4. Get in Shape
Virtually all roads to agility stem from data centre modernisation. It’s why so many organisations are embracing software-defined infrastructure and other core foundational elements to get their digital transformation initiatives in shape.
A growing mix of next-generation services, layered onto on-premises enterprise systems, has put a spotlight on underpowered computing infrastructure and aging storage systems. One CEB study found that 63% of business leaders said their organisations are too slow to exploit technology-enabled opportunities. In response, HPE found, 60% of businesses are steering toward Hybrid IT solutions as the current or future makeup of their enterprise computing solutions.
– Alan Crawford
CIO, City and Guilds Group
Hybrid IT: Remixing the Budget
Plans to increase tech spending across several categories over the next 12 months reflect an evolving Hybrid IT mix.
Private cloud computing
Hybrid cloud computing
– Jason Oliver
Director of ICT, Science Museum Group
By modernising the data centre around hybrid IT, organisations can overcome traditional hurdles to rapid IT provisioning while ensuring scalability and the flexibility to accommodate a broad set of workloads. Most importantly, however, the changes enable IT to act as a service broker to the business, seamlessly enabling applications and services to be deployed when and where they are needed in response to shifting demands, new processes, and emerging business opportunities.
Alan Crawford, CIO, City and Guilds Group, says that hybrid IT is changing the role of the traditional data centre: “Hybrid IT has got a role in the short to medium-term, but for a lot of organisations in the medium-term traditional data centres will become a thing of the past.”
Four important building blocks are critical to a successful Hybrid IT model:
1. Containers and hyperconverged capabilities
The proliferation of virtual machines (VMs) has matured into container technology, which utilises software-defined technology to abstract processes from hardware but also decouples the process from the underlying operating system. Because they are smaller, faster to deploy, and easily scalable, containers are easy to move from one environment to another, making them a good fit for Hybrid IT, where deployments can shift in response to changing business requirements.
Having a hyperconverged infrastructure is yet another way to reduce complexity by consolidating the former disparate functions of the IT stack (compute, networking, storage, and virtualisation) into a single, software-defined platform that brings the agility of the cloud to on-premises infrastructure.
2. Software-defined infrastructure
A software-defined approach replaces the manual effort of provisioning, monitoring, and managing IT networks, computing resources, and storage – essentially automating complex tasks via a set of programmable business rules. As part of a broader Hybrid IT model, software-defined infrastructure helps IT function as an internal service broker able to quickly provision or “compose” cloud or on-premises resources for any type of workload while maintaining management and control via a centralised console.
3. Composable infrastructure
Building on the marriage of hyperconverged infrastructure and software-defined capabilities is the concept of composable infrastructure. With a composable model, IT can rapidly assemble a complex architecture of systems based on previously defined templates and use of common management platforms and open standards such as the REST API.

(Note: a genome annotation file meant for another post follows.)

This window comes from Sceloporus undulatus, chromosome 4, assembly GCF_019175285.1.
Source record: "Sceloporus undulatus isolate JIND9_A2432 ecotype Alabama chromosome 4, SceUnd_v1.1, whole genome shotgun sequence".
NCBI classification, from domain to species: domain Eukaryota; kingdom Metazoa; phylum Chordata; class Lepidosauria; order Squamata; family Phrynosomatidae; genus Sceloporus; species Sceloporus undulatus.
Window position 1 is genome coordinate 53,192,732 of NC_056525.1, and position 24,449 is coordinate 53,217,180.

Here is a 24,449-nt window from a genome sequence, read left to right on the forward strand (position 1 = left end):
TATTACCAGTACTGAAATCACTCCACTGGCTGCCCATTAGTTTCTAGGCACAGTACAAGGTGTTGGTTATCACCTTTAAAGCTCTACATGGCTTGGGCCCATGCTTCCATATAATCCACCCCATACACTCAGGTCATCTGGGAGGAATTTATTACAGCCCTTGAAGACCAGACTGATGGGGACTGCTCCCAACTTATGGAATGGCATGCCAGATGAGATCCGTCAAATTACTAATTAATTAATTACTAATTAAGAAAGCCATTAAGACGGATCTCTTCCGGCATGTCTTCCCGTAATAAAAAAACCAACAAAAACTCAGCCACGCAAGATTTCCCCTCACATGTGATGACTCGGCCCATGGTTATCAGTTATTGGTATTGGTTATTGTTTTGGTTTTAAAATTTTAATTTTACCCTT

A key benefit of a composable architecture is the ability to reconfigure systems to meet changing requirements in minutes rather than requiring the months-long rollouts associated with traditional IT.
4. Automation and orchestration
Automating IT processes and workflows is a critical capability in a Hybrid IT model. Automation ensures agile and rapid response and significantly decreases the day-to-day management burden for IT organisations. This enables them to focus on higher-value, business-oriented activities such as improving online ordering performance or shaving time off a product launch.
APIs and open, modular tools help ensure that workloads are seamlessly orchestrated between on-premises data centres and the public cloud. Another key orchestration component is the centralised management solution. This spans hybrid and multicloud environments, enabling workloads to flow continuously across environments. Meanwhile, it ensures universal adherence to business and compliance requirements.
At American managed health care company Aetna, an API architecture and automation are now essential ingredients for every computing stack, even for legacy systems based on COBOL and Java, according to Renee Zaugg, the firm’s Vice President of IT Infrastructure and Development.
“We have a mandate that any time the code is opened – for break/fix or even small enhancements – developers have to use the automated stack,” Zaugg explains. “We’re getting higher-quality code as a result – and it’s also less expensive for code remediation and testing.”
– Alan Crawford
CIO, City and Guilds Group
60% of workloads will be deployed to cloud by the end of 2018
Source: 451 Research - Best Practices For Workload Placement in a Hybrid IT Environment
4. The Opener
A software-defined infrastructure (SDI) helps to remove complexity and accelerate service improvement through open, programmable controls. Apply these controls in three layers:
- An IT administrative control layer facilitated by the composable infrastructure
- Line-of-business control through the cloud
- Application-level control through the software-defined architecture
3. Partner with the Business
How to position IT as an enabling force for innovation.
5. Speed it Up
IT needs to pick up the pace.
Take a Deeper Dive into Hybrid IT
The Strategic CIO’s Playbook
Create a game plan for accelerating digital transformation with the right mix of Hybrid IT.